Towards Automated Bypass Testing of Web Applications

Towards Automated Bypass Testing of Web Applications

J. Miller (University of Alberta, Alberta, Canada), L. Zhang (University of Alberta, Alberta, Canada), E. Ofuonye (University of Alberta, Alberta, Canada) and M. Smith (University of Calgary, Alberta, Canada)
DOI: 10.4018/978-1-60566-719-5.ch012
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The construction and testing of Web-based systems has become more complex and challenging with continual innovations in technology. One major concern particularly for the deployment of mission critical applications is security. In Web-based systems, the principal vulnerabilities revolve around deficient input validation. This chapter describes a partially automated mechanism, the tool InputValidator, which seeks to address this issue through bypassing client-side checking and sending test data directly to the server to test the robustness and security of the back-end software. The tool allows a user to construct, execute and evaluate a number of test cases through a form-filling exercise instead of writing bespoke test code.
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The usage of Web-based applications has significantly expanded and affects our daily lives in a multitude of ways. Internet usage statistics show that as of June 2008 (Internet World Stats, 2008), over 1.4 billion individuals have used the World Wide Web (WWW) for various undertakings ranging from communication (mail, telecommunication), business (buying and selling, stock trading), social events (multimedia, virtual hang-outs, gaming), and information gathering (weather data, news); all from the convenience of their homes and offices.. Constructing an effective Web-based system to satisfy this rising dependence and very demanding non-functional requirements has become increasingly complex and challenging with systems typically running on distributed hardware and containing both client-side and server-side components. Incompatibility and associated security issues abound on the client side from the variety of browsers. The problems change with each new software release (Nguyen, 2001), and are compounded with the countless combinations of hardware configurations. On the server side, there is equal complexity derived from the deployment of miscellaneous environments to support Web-applications. The challenges to the testing of Web-based systems has increased given that the server-side software for many companies and global corporations has to be distributed over a number of physical servers, or hosted by third-party Web service providers. Vulnerabilities concerning network reliability, accessibility, security and compatibility are made worse by the simple fact that, of necessity, most Web-based applications are exposed to an unidentified worldwide set of (un-trustworthy) users.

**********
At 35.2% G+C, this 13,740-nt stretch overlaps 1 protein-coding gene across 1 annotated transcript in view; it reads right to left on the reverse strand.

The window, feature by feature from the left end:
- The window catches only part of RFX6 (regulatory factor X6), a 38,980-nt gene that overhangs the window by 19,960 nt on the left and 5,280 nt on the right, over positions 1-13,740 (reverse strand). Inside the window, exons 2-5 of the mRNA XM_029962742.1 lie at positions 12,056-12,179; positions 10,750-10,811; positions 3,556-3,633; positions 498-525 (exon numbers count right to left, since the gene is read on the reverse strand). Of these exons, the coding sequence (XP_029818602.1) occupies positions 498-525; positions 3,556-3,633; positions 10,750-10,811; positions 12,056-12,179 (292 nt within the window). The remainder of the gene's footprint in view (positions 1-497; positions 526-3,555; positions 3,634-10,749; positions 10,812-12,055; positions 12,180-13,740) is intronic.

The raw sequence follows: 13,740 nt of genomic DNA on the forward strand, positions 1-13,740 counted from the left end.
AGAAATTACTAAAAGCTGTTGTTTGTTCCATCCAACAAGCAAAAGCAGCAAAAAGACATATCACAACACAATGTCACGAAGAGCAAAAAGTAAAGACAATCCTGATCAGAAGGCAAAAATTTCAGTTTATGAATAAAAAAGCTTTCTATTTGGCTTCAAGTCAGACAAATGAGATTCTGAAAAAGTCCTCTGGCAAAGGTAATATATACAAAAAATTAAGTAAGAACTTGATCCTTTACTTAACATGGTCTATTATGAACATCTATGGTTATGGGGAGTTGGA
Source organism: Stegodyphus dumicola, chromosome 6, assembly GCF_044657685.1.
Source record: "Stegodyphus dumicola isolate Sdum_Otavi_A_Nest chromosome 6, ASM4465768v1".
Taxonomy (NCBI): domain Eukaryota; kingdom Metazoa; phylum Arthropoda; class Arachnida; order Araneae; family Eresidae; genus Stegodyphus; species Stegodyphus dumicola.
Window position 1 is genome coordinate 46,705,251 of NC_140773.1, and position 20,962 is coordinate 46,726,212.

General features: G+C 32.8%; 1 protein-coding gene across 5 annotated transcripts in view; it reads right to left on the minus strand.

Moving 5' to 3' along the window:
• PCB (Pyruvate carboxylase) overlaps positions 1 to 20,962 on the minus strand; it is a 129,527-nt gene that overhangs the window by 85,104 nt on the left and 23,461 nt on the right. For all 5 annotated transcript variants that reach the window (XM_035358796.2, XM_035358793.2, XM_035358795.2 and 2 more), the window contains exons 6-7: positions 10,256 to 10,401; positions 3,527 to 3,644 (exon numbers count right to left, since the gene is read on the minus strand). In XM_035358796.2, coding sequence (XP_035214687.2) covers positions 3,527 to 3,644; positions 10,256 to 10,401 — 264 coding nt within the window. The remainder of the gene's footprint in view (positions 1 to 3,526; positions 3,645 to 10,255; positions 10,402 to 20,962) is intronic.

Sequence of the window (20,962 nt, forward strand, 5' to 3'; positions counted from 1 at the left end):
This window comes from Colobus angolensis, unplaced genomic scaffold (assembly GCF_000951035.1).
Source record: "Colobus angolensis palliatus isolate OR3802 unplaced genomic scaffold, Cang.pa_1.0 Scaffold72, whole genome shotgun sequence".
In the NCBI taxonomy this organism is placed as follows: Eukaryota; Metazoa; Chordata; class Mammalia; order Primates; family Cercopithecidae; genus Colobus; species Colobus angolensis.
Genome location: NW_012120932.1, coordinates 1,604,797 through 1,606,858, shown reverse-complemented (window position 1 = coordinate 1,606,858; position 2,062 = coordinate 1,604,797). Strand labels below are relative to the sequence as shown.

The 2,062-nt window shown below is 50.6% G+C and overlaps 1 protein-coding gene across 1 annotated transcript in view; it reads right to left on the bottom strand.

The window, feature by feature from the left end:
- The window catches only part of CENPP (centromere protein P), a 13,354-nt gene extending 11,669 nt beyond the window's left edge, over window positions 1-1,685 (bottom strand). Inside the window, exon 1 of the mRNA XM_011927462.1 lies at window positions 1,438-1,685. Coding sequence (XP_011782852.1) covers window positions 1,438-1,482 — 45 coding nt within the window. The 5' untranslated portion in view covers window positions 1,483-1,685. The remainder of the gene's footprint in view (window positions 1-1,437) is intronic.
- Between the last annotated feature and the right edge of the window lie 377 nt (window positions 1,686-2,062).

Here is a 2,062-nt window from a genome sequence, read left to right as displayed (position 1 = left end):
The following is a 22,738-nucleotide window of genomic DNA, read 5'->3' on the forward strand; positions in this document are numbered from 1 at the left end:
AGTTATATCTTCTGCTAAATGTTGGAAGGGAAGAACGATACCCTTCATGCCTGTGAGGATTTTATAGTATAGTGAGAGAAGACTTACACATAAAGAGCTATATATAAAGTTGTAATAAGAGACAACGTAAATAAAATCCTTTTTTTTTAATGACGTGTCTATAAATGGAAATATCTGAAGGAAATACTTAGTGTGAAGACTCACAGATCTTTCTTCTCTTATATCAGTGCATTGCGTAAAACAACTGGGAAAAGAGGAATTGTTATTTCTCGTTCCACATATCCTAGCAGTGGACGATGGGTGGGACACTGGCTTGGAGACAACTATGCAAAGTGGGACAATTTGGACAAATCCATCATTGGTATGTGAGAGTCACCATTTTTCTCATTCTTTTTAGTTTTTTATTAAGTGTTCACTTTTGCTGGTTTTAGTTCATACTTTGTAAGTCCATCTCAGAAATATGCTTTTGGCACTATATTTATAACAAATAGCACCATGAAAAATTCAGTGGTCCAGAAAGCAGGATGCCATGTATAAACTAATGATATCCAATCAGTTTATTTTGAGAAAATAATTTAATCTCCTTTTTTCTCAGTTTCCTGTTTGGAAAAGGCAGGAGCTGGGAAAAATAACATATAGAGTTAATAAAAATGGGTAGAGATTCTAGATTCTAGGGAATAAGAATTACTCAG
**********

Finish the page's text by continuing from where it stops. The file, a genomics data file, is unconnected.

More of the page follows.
Another challenge to testing such systems is the “Management Factor”. The competitiveness of software development and IT industry has pushed companies to shorten their software development life cycle to design, code, test, and deliver products rapidly using development processes such as Extreme Programming and test-driven development, etc (Beck et al., 2008). However this has placed increased pressure on testing and quality assurance activities.

Due to the complexity introduced by the environment and technology factors, as well as the pressure from management, the testing of Web-based systems must be automated to be successful. While some testing tools have been adapted to accommodate Web-based systems (Hower, 2008; Automated Testing Specialists, 2006), these tools tend to be rather generic in nature and do not cover the full spectrum of issues that are unique to Web-based systems.

This paper introduces a new test tool developed to help testing engineers to automatically parse form parameters, generate test cases according to users’ input data, and provide an interface which implements bypass testing (Offutt, 204). The remainder of this paper is as follows. In section 2, testing methods and issues arising from them is defined for two of the most common vulnerabilities: SQL injection and invalid input. In section 3, bypass testing is introduced as a technique to solve these issues; together with how the new tool (the main topic of the paper) can be efficiently used to implement bypass testing. Section 4 illustrates this tool-based testing approach on a real Web site; followed by the final section, Section 5, the conclusion.

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